Everyone knows that a divorce is an extremely emotional experience to go through, but did you know that experts have actually identified emotional stages that are typically part of ending a relationship? If you are currently going through a divorce, knowing these stages can help you to normalize your experience and prepare yourself for what may come, from an emotional standpoint.
According to the article from Mediate.com, here are the six emotional stages of ending a relationship:
One party can begin experiencing the emotion of disillusionment a year or two before verbally expressing their feelings to their spouse. Disillusionment includes vague feelings of discontent or resentment, and it may be tied to arguments or breaches of trust.
At this point, distance begins to grow between the spouses. The disillusioned spouse may begin to secretly think about the pros and cons of divorce.
The feelings that are common during this emotional stage are: fear, denial, anxiety, guilt, love, anger, depression and grief.
2. Expressing disillusionment
This stage usually occurs between eight months and 12 months before beginning the legal process to divorce. Essentially, the disillusioned spouse expresses their discontent or ambivalence to other party. In some cases, the spouses decide to give it another shot or attend counseling.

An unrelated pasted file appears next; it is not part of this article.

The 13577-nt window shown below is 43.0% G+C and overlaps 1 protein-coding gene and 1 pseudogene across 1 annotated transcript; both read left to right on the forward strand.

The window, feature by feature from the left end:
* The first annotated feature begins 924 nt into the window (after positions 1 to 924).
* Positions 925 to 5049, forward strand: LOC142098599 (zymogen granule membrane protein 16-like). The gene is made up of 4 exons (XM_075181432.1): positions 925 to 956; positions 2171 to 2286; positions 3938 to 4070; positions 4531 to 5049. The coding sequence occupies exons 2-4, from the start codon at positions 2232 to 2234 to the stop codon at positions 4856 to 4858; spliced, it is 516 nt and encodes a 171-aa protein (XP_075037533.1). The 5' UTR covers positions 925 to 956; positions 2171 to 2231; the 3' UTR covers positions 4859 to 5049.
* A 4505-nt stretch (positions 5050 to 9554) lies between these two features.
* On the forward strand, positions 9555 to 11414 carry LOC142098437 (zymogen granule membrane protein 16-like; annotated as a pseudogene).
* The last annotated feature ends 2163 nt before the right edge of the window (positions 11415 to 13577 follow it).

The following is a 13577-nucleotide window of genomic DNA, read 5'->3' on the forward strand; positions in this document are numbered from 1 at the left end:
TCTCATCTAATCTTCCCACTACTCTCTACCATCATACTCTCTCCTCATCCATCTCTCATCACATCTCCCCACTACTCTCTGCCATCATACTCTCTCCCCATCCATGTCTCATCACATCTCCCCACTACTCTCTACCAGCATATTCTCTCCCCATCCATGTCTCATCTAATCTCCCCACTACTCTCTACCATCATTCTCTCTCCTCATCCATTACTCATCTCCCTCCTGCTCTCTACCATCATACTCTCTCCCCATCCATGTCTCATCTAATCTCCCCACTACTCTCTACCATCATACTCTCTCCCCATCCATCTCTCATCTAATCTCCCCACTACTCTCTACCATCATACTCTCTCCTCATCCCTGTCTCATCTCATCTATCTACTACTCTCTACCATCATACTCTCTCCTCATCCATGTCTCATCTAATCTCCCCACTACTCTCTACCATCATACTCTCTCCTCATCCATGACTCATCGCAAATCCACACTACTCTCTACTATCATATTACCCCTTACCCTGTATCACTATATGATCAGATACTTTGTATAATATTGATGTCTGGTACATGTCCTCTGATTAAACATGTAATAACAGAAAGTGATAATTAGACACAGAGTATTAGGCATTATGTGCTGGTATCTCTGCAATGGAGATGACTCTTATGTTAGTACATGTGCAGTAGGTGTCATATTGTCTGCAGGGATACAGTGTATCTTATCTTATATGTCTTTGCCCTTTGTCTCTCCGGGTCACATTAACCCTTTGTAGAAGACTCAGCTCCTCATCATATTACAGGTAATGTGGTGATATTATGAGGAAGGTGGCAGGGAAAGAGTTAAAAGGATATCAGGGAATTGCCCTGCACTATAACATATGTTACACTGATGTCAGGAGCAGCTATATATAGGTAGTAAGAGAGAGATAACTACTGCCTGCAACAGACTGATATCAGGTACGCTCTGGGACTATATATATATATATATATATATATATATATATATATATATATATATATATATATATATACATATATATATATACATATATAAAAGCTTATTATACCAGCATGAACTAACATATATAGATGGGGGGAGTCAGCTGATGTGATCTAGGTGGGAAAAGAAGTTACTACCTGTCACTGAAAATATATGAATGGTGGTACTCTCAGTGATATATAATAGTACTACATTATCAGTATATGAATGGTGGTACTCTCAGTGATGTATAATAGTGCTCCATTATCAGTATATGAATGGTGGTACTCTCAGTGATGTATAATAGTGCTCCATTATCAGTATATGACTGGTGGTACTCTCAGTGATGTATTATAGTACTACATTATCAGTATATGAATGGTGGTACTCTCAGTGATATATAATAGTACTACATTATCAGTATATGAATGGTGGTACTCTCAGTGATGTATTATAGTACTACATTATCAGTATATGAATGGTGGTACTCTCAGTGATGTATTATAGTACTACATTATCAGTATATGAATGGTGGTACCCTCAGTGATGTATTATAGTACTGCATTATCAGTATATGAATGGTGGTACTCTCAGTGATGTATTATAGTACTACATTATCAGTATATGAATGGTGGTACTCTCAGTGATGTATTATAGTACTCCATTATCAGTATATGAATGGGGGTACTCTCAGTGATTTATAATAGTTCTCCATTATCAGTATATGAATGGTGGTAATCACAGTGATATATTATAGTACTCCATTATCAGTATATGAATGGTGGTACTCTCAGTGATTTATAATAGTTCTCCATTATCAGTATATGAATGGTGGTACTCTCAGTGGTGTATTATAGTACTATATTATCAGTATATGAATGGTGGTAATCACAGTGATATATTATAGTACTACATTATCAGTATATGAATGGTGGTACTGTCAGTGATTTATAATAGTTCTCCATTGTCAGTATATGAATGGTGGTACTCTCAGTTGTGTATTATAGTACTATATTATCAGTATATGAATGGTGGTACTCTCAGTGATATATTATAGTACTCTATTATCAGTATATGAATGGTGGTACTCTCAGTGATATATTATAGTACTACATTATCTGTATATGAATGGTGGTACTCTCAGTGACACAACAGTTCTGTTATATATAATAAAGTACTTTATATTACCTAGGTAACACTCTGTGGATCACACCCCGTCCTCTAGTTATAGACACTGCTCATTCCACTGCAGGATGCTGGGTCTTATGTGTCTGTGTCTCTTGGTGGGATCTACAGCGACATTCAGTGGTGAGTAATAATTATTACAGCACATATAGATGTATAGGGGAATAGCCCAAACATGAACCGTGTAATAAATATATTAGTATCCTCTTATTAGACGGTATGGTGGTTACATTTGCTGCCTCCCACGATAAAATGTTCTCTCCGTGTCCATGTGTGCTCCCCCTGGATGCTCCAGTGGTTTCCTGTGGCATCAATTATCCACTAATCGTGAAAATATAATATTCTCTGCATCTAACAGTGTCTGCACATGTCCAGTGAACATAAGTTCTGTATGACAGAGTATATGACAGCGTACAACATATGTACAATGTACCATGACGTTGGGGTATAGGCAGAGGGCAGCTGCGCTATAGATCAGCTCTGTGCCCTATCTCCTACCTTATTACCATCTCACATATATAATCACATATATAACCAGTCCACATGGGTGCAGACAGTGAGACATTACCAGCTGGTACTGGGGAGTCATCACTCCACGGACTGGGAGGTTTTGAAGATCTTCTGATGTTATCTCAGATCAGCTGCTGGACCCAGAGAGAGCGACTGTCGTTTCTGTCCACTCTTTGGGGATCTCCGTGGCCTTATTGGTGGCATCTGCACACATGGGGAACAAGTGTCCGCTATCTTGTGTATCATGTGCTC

The feelings that are common during this emotional stage can be conflicting, such as relief to have it out in the open but also guilt, doubt, grief and anguish. This stage can feel like a rollercoaster of feelings.
3. Deciding to end the marriage
One or both parties typically decides on divorce to 12 months before actually beginning the legal process. During this time, one or both spouses may try to create emotional distance from the other spouse by disparaging him or her. Affairs may begin at this stage, and both parties often feel victimized.
Other feelings that are common during this stage are: anger, resentment, sadness, guilt, anxiety, impatience, neediness.
4. Acting on the decision to divorce
This stage marks the beginning of the legal divorce process. The spouses may physically and emotionally separate from each other during this time, and let their friends and families know about the separation. Children are often told of the impending divorce during this stage as well (here are tips for talking to children about divorce).
Feelings are often strong during this stage and include traumatization, panic, fear, shame, guilt, blame and histrionics.
5. Growing acceptance
One or both parties begin to acknowledge that the marriage was not happy or fulfilling and they begin to regain a sense of control during this stage, which usually starts during the divorce process or soon after. Future plans are made and new identities, talents and interests are often discovered.
This can be a great time to start the mediation process, if an agreement has not already been reached, because both parties may be looking toward the future.
6. New beginnings
This stage typically occurs at the conclusion of the legal process or within four years thereafter. Both spouses have typically moved on past blame and anger and may even forgive one another.
As you can see, no one emotional stage lasts forever. Hopefully, this offers some home for new beginnings and a normalizes emotions that you may currently be feeling.